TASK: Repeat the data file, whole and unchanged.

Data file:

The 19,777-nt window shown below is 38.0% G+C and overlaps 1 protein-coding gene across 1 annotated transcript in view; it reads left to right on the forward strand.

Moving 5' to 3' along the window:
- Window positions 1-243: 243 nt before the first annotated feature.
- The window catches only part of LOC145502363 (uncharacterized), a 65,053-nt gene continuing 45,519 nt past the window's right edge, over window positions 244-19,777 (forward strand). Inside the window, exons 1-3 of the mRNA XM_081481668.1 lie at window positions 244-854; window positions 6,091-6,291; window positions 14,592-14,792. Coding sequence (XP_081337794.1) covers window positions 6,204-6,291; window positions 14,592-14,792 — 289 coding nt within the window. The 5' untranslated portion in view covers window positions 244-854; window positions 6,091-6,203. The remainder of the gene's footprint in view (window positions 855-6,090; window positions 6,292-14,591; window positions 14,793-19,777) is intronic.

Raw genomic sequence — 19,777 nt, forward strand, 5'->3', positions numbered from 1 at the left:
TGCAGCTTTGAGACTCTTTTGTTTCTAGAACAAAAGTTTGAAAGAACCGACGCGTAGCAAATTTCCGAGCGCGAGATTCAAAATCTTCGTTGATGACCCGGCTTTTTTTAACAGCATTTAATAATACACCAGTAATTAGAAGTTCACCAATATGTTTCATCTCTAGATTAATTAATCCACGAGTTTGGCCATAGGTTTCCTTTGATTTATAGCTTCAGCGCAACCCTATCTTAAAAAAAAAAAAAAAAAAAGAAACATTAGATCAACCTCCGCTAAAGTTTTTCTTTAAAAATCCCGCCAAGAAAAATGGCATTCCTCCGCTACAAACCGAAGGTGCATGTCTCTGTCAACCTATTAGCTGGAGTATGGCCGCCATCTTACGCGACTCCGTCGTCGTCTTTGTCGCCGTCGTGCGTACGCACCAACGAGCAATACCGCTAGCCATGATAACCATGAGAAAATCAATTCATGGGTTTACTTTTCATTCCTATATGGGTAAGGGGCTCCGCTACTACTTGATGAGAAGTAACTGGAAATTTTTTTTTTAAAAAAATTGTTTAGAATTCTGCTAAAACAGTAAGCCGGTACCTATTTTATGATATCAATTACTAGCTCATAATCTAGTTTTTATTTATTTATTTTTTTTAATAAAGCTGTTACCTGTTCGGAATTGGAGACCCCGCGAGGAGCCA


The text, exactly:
The 19,777-nt window shown below is 38.0% G+C and overlaps 1 protein-coding gene across 1 annotated transcript in view; it reads left to right on the forward strand.

Moving 5' to 3' along the window:
- Window positions 1-243: 243 nt before the first annotated feature.
- The window catches only part of LOC145502363 (uncharacterized), a 65,053-nt gene continuing 45,519 nt past the window's right edge, over window positions 244-19,777 (forward strand). Inside the window, exons 1-3 of the mRNA XM_081481668.1 lie at window positions 244-854; window positions 6,091-6,291; window positions 14,592-14,792. Coding sequence (XP_081337794.1) covers window positions 6,204-6,291; window positions 14,592-14,792 — 289 coding nt within the window. The 5' untranslated portion in view covers window positions 244-854; window positions 6,091-6,203. The remainder of the gene's footprint in view (window positions 855-6,090; window positions 6,292-14,591; window positions 14,793-19,777) is intronic.

Raw genomic sequence — 19,777 nt, forward strand, 5'->3', positions numbered from 1 at the left:
TGCAGCTTTGAGACTCTTTTGTTTCTAGAACAAAAGTTTGAAAGAACCGACGCGTAGCAAATTTCCGAGCGCGAGATTCAAAATCTTCGTTGATGACCCGGCTTTTTTTAACAGCATTTAATAATACACCAGTAATTAGAAGTTCACCAATATGTTTCATCTCTAGATTAATTAATCCACGAGTTTGGCCATAGGTTTCCTTTGATTTATAGCTTCAGCGCAACCCTATCTTAAAAAAAAAAAAAAAAAAAGAAACATTAGATCAACCTCCGCTAAAGTTTTTCTTTAAAAATCCCGCCAAGAAAAATGGCATTCCTCCGCTACAAACCGAAGGTGCATGTCTCTGTCAACCTATTAGCTGGAGTATGGCCGCCATCTTACGCGACTCCGTCGTCGTCTTTGTCGCCGTCGTGCGTACGCACCAACGAGCAATACCGCTAGCCATGATAACCATGAGAAAATCAATTCATGGGTTTACTTTTCATTCCTATATGGGTAAGGGGCTCCGCTACTACTTGATGAGAAGTAACTGGAAATTTTTTTTTTAAAAAAATTGTTTAGAATTCTGCTAAAACAGTAAGCCGGTACCTATTTTATGATATCAATTACTAGCTCATAATCTAGTTTTTATTTATTTATTTTTTTTAATAAAGCTGTTACCTGTTCGGAATTGGAGACCCCGCGAGGAGCCA